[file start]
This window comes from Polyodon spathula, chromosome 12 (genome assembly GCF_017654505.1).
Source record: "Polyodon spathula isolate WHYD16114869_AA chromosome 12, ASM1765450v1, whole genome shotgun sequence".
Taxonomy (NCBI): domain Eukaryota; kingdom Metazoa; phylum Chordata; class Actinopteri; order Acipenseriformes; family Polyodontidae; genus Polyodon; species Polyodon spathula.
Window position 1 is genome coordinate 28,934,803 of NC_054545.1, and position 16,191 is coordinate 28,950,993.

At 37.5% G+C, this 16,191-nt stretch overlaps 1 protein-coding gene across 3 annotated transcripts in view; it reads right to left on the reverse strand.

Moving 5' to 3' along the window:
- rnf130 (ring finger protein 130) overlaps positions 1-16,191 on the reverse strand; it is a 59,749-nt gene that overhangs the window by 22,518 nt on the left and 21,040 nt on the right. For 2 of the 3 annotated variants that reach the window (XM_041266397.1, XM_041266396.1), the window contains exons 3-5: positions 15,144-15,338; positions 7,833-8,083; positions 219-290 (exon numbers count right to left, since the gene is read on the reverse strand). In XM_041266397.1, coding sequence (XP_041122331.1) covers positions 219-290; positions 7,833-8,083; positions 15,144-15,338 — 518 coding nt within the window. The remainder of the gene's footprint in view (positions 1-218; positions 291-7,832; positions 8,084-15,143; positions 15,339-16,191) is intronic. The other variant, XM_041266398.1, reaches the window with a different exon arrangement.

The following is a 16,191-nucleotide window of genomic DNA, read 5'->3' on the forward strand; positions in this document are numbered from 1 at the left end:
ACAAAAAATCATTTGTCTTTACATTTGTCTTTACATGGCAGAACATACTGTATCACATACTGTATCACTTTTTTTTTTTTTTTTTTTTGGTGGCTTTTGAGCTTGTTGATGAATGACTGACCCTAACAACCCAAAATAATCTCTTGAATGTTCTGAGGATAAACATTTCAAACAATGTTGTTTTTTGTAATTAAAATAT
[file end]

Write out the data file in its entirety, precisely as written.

This window comes from Polyodon spathula, chromosome 12 (genome assembly GCF_017654505.1).
Source record: "Polyodon spathula isolate WHYD16114869_AA chromosome 12, ASM1765450v1, whole genome shotgun sequence".
Taxonomy (NCBI): domain Eukaryota; kingdom Metazoa; phylum Chordata; class Actinopteri; order Acipenseriformes; family Polyodontidae; genus Polyodon; species Polyodon spathula.
Window position 1 is genome coordinate 28,934,803 of NC_054545.1, and position 16,191 is coordinate 28,950,993.

At 37.5% G+C, this 16,191-nt stretch overlaps 1 protein-coding gene across 3 annotated transcripts in view; it reads right to left on the reverse strand.

Moving 5' to 3' along the window:
- rnf130 (ring finger protein 130) overlaps positions 1-16,191 on the reverse strand; it is a 59,749-nt gene that overhangs the window by 22,518 nt on the left and 21,040 nt on the right. For 2 of the 3 annotated variants that reach the window (XM_041266397.1, XM_041266396.1), the window contains exons 3-5: positions 15,144-15,338; positions 7,833-8,083; positions 219-290 (exon numbers count right to left, since the gene is read on the reverse strand). In XM_041266397.1, coding sequence (XP_041122331.1) covers positions 219-290; positions 7,833-8,083; positions 15,144-15,338 — 518 coding nt within the window. The remainder of the gene's footprint in view (positions 1-218; positions 291-7,832; positions 8,084-15,143; positions 15,339-16,191) is intronic. The other variant, XM_041266398.1, reaches the window with a different exon arrangement.

The following is a 16,191-nucleotide window of genomic DNA, read 5'->3' on the forward strand; positions in this document are numbered from 1 at the left end:
ACAAAAAATCATTTGTCTTTACATTTGTCTTTACATGGCAGAACATACTGTATCACATACTGTATCACTTTTTTTTTTTTTTTTTTTTGGTGGCTTTTGAGCTTGTTGATGAATGACTGACCCTAACAACCCAAAATAATCTCTTGAATGTTCTGAGGATAAACATTTCAAACAATGTTGTTTTTTGTAATTAAAATAT